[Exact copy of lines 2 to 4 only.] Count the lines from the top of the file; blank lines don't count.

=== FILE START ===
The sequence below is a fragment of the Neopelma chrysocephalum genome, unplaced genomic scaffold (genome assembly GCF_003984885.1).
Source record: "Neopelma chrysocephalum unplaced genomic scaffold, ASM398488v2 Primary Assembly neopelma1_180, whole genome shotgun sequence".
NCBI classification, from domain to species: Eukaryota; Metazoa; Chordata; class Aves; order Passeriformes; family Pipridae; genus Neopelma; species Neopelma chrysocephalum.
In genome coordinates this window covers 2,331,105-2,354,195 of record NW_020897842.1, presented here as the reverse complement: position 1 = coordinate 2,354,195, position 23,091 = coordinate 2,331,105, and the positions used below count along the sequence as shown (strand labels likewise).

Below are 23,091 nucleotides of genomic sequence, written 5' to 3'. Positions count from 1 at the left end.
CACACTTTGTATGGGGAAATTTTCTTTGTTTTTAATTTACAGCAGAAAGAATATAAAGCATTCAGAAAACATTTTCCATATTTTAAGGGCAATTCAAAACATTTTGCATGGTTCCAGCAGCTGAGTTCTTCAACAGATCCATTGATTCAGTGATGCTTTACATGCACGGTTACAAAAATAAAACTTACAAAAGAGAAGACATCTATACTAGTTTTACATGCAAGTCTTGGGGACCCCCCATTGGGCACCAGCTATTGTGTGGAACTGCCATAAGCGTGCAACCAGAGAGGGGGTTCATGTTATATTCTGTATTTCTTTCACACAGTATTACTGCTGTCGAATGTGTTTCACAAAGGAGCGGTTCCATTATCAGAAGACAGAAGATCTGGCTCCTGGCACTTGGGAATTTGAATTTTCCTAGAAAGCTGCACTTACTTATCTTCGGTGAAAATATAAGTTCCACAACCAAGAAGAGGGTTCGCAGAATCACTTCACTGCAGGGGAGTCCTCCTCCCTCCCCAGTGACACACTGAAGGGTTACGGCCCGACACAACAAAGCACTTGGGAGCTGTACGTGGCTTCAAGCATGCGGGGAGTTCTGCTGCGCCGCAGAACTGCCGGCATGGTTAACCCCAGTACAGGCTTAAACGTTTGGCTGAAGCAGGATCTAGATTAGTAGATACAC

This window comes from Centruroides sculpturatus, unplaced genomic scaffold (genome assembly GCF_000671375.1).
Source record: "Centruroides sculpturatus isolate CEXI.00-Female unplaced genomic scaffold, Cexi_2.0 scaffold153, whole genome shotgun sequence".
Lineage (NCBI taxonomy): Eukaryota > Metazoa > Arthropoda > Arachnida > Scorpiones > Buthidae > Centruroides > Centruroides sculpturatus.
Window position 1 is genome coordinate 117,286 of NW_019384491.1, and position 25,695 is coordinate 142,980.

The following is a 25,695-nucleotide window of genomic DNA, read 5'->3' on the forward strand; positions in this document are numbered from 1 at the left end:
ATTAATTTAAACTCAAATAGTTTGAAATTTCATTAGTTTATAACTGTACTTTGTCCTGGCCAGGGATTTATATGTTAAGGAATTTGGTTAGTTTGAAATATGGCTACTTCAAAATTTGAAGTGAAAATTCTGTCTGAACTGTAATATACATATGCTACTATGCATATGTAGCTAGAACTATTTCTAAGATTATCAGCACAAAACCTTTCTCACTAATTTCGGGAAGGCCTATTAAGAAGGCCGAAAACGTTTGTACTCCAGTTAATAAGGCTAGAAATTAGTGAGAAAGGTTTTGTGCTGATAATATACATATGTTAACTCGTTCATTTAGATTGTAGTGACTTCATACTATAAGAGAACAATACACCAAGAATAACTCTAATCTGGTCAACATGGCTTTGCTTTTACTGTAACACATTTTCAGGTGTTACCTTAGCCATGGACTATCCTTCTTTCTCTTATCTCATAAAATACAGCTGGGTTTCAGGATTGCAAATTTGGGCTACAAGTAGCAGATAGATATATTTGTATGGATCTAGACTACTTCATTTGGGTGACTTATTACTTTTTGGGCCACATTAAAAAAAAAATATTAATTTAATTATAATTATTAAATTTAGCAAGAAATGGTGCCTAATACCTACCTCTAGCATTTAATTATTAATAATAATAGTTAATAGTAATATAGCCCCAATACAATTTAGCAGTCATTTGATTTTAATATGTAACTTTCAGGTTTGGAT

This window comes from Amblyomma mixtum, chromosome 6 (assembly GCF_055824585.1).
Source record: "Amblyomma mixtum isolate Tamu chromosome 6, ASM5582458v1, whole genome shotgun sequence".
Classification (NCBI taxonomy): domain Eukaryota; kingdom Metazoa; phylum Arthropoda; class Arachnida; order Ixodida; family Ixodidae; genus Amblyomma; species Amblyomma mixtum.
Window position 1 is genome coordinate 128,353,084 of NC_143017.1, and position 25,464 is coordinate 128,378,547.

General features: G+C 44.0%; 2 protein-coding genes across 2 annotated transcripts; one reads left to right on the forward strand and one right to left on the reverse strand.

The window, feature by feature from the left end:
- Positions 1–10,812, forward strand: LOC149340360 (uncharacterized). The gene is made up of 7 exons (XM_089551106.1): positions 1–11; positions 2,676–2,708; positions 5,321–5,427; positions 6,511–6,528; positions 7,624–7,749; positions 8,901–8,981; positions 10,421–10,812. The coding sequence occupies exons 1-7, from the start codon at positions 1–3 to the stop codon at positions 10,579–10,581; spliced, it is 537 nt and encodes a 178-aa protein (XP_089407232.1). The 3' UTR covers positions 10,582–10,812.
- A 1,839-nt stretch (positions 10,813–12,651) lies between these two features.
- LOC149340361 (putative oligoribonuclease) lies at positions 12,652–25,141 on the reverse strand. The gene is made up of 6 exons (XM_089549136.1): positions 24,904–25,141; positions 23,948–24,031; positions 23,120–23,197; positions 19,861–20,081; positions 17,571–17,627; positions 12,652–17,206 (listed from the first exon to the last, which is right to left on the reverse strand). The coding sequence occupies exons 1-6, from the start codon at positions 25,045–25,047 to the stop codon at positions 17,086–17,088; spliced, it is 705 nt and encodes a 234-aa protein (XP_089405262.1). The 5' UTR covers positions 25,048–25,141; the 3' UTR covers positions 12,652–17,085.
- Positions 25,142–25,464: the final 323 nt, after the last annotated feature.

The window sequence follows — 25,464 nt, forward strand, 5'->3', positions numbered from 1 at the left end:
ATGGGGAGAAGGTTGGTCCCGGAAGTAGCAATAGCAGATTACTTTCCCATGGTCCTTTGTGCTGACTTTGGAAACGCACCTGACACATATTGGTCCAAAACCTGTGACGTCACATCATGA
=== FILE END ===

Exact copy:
Source record: "Neopelma chrysocephalum unplaced genomic scaffold, ASM398488v2 Primary Assembly neopelma1_180, whole genome shotgun sequence".
NCBI classification, from domain to species: Eukaryota; Metazoa; Chordata; class Aves; order Passeriformes; family Pipridae; genus Neopelma; species Neopelma chrysocephalum.
In genome coordinates this window covers 2,331,105-2,354,195 of record NW_020897842.1, presented here as the reverse complement: position 1 = coordinate 2,354,195, position 23,091 = coordinate 2,331,105, and the positions used below count along the sequence as shown (strand labels likewise).